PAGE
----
|Giants of Rock 2020|
24th - 27th Jan 2020
Butlins Minehead, Minehead, Somerset, TA24 5SH, United Kingdom
Giants Of Rock continues to cement its place as one of the UK’s major rock weekends. For a winter fix of rock music in a first-class location it’s virtually unbeatable. Butlins really delivers on the infrastructure and the music, but it’s the people that make the event.
Our FFA Reviewers are almost evangelical in singing the praises of Butlins music festival weekends, and GOR is no exception. FFA have followed GOR since inception, and our guys simply love the whole experience. (Take a read of the FFA Giants Of Rock 2019 Review for just a taster of last years bash.) FFA has noticed over the last few years that GOR weekends are no longer really about the procession of fine artists that transit the stages every year; its deeper than that now. Artists come and go – but the GOR community remains. There is a genuine festival feel to proceedings, a great community atmosphere that permeates every element. It’s not just fine bands at an ideal location any more – it’s an event, a happening, in its own right. GOR has a life of its own now, bigger than any band it hosts. It’s all down to the crowd of course, their vibe and interaction. You can almost taste the camaraderie as soon as you arrive on site. It’s a lovely buzz – thousands of like-minded folks getting on down to share their collective passion. Friendly, open, knowledgeable and welcoming. It’s a pleasure to play a part and capture that spirit.
‘Rock’ is a very broad term and GOR covers most of the sub-genres. Whilst the event celebrates Classic Rock, with a number of artists clocking up over forty (and sometimes 50+ !) years in the business, there is plenty of much younger talent on show too. It’s a good mix of genres and generations; you are just as likely to witness a 20yr old blues guitarist on the stage as a 70yr old elder statesman of psychedelia. It all works together and it’s a great mix.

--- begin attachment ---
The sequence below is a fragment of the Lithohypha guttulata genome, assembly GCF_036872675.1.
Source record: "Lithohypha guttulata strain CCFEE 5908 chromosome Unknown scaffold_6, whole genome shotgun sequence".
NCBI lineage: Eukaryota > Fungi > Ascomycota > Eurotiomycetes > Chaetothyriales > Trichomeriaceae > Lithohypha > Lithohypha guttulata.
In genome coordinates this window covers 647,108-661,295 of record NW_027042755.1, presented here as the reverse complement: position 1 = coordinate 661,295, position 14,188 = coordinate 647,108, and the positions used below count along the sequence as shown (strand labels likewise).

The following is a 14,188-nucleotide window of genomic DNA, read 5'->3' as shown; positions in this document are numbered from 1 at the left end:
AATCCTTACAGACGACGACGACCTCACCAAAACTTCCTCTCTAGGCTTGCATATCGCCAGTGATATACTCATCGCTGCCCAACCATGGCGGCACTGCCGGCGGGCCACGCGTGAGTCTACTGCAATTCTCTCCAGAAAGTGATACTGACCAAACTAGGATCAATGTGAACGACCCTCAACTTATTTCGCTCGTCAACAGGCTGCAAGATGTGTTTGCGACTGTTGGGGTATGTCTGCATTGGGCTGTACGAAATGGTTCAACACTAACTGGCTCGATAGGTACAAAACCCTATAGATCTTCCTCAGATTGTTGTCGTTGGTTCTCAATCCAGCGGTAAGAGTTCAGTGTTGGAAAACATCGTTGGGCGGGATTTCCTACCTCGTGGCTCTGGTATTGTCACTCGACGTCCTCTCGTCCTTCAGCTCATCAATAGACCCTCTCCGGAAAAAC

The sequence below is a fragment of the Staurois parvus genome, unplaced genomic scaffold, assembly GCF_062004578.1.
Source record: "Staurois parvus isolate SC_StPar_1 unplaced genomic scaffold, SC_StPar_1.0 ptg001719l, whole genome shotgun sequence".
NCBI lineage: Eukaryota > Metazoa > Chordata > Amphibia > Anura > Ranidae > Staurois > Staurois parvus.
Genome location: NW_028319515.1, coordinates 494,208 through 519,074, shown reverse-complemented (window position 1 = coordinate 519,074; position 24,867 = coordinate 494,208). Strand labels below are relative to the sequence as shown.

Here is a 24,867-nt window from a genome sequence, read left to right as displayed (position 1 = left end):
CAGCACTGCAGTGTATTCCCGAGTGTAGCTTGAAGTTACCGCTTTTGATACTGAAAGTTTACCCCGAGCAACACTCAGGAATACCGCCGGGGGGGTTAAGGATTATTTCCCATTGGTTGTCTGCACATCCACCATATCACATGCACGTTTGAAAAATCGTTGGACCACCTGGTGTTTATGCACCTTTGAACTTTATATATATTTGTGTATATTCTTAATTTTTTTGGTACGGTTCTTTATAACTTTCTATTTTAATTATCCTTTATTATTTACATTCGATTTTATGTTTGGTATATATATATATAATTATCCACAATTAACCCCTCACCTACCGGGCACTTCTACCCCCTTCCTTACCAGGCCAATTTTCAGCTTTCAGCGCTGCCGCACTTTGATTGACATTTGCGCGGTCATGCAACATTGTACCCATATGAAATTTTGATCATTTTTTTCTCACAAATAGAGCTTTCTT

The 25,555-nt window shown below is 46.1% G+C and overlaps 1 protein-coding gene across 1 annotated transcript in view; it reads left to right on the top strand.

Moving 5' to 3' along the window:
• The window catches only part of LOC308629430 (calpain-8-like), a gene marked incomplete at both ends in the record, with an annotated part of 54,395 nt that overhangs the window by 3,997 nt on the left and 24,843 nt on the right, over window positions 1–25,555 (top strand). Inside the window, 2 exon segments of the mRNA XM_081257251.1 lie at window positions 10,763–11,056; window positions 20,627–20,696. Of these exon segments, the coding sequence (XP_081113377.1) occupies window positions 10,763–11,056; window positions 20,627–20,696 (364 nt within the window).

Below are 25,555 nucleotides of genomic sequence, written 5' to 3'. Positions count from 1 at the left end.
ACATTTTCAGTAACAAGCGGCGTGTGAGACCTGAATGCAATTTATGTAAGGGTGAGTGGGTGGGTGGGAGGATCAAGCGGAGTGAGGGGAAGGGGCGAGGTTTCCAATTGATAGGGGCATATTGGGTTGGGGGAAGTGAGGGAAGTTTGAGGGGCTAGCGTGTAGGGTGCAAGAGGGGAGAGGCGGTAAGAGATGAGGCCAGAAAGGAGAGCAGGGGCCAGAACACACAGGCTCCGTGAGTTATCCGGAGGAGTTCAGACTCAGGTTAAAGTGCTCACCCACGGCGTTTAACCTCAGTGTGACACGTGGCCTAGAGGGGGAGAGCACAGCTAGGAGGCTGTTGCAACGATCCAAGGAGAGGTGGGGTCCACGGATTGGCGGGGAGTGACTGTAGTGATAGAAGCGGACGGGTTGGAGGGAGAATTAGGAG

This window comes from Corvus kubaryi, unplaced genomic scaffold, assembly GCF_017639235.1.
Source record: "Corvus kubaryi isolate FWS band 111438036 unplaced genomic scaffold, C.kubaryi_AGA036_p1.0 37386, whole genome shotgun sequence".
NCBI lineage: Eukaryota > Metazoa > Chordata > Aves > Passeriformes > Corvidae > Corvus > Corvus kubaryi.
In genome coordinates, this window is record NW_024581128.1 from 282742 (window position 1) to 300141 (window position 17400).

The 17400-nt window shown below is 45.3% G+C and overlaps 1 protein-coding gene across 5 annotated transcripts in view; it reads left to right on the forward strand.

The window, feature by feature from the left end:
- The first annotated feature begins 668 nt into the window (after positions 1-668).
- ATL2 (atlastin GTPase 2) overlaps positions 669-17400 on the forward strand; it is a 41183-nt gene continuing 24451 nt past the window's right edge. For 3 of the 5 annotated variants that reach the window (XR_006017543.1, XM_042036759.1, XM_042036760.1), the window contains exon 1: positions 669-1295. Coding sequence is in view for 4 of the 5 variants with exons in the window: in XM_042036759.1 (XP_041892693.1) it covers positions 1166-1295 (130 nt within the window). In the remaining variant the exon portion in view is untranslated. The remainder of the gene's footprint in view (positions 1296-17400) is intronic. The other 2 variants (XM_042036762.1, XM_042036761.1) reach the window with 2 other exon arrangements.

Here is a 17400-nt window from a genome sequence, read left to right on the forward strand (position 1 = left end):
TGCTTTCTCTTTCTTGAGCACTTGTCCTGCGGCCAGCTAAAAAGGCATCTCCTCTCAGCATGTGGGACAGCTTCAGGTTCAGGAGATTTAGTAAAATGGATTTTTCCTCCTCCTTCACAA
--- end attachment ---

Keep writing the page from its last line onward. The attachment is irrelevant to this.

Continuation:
The Butlins Minehead Resort is the ideal location. Old clichés can be hard to change if you’ve not visited a Butlins for many years, but Butlins is very much a 21st century holiday destination these days. Their resorts are modern, the facilities absolutely on the button, with a whole host of eating and accommodation options to suit most pockets and tastes, plus all the other inclusive Butlins offerings like waterparks, bowling alleys, pool halls and much much more. Their music festival weekends are festivals without the hassle; large arena, indoors, with a warm bed and your own facilities to return to when it all gets too much. Indeed, the excellent seaside town of Minehead is just a couple of minutes down the Prom if you really want a change of scene. On site, the resort offers two large arenas accommodating a few thousand apiece, plus smaller venues, and of course, a pub with a bouncing rock disco scene!
So… Butlins Resorts and Music Weekends are a marriage made in heaven - its Quality all the way, but don’t forget VALUE. Factor in what you get for what you pay and GOR represents outstanding value for money. For your three days of accommodation, music and all the other related Butlins goodies, dependent upon when you book, your accommodation options and size of party, tickets can often work out cheaper than a typical summer festival in a damp tent. That’s stunning value.
Have there been better GOR line-ups? All this experienced Reviewer knows is that FFA did not witness a single act that disappointed, and we had yet another absolute blast at GOR. Indeed, the biggest complement we can pay as Reviewers at any event is that our two Bands Of The Festival were complete unknowns to us prior to the weekend - so high was the calibre of all the GOR fayre. Every review is just opinion; if you were blessed to attend, then the FFA highlights mentioned below may well not be yours, indeed your favourites may not even get a mention in our final edit. So it goes. Omission is not a sin. Copy space, drink and distractions did for us. If this review triggers any debate at all about music and relative merits – then it has surely worked as a review!
FFA kickstarted proceedings with Miguel Montalban & The Southern Vultures. What a marker for the shenanigans to come. A fine, honest to goodness rock outfit; great musicians, and FFA were up and away.
It doesn’t get more ‘Giants Of Rock’ than The Crazy World Of Arthur Brown. The man is an ageless genius, influential across generations, the songs timeless, and as always – Brown delivered a SHOW. This was a psychedelic extravaganza in Reds with dancers, visuals, more costume changes than Ziggy, and, of course, that fibreoptic cape! Brown’s voice is as powerful and emotive as ever, and he rolled back the years to deliver an absolutely flawless ‘Time Captives’. It is always a privilege and honour to witness the likes of Brown perform. This is what GOR is all about. We were blessed.